Many, many African cultures embrace the idea that the individual has a right to free speech. Indeed, in Africa the practice of the community taking decisions through public meetings under the tree or in a place in which everyone has a right to their say is an ancient one. Issues discussed have included whether or not to rebuke, punish or remove traditional leaders from office, or to execute or pardon obnoxious criminals. These debates were conducted on the basis of principles and practices without which democracy is impossible: public participation and inclusiveness, probity and accountability, transparency and consensus, and freedom of expression.

Such traditions embraced the idea that individuals in positions of public trust should enjoy a certain amount of extra respect, but not the privilege to abuse others or stifle criticism. In fact, traditional African governance has emphasised responsibility and service of (not to) state officials.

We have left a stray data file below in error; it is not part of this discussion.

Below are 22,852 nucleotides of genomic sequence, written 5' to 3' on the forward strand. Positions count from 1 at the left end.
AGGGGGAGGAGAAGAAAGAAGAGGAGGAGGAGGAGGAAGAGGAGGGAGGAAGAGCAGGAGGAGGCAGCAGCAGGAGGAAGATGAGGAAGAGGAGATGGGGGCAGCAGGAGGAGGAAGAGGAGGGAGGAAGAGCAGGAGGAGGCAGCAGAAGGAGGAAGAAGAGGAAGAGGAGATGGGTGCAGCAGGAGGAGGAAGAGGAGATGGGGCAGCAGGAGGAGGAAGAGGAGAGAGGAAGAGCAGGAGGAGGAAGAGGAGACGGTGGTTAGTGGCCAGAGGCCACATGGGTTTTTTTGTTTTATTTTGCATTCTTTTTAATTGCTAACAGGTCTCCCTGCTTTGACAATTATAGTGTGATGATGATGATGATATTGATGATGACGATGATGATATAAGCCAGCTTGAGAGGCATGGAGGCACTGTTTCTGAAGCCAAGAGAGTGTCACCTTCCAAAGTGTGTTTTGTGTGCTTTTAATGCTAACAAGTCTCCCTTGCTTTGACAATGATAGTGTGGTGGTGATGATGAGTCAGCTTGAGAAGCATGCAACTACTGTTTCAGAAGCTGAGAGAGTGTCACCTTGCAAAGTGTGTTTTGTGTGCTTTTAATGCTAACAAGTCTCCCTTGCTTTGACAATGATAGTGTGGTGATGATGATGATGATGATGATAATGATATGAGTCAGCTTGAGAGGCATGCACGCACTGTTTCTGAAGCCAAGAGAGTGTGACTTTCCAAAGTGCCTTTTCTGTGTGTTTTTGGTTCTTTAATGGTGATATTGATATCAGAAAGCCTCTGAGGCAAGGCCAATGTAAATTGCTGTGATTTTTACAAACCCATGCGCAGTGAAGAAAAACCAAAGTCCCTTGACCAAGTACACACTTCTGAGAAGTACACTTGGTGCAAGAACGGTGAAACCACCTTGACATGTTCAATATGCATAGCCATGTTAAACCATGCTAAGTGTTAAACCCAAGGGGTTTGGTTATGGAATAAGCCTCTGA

The emphasis on privilege and praise is a latter-day degeneration. Praise for a worthy individual and for authority has always been recommended but was never unconditional; it has always been earned. And no one missed the chance to speak out for or against an issue of concern to the community.

In many instances, protagonists in the debate confuse private morality with the constitutional precepts that should govern state behaviour.

It may be within African tradition to frown on someone who disrespects their elders, but it is quite another matter to assert that constitutional rights should be removed when someone is deemed disrespectful. In fact, in African tradition the sanction for such behaviour is to broadcast loudly the person’s malevolence, and to perform costly animal sacrifices to expiate the disrepute in which he or she has dragged the sacred names of the ancestors, the gods, the yet-to-be-born and the living.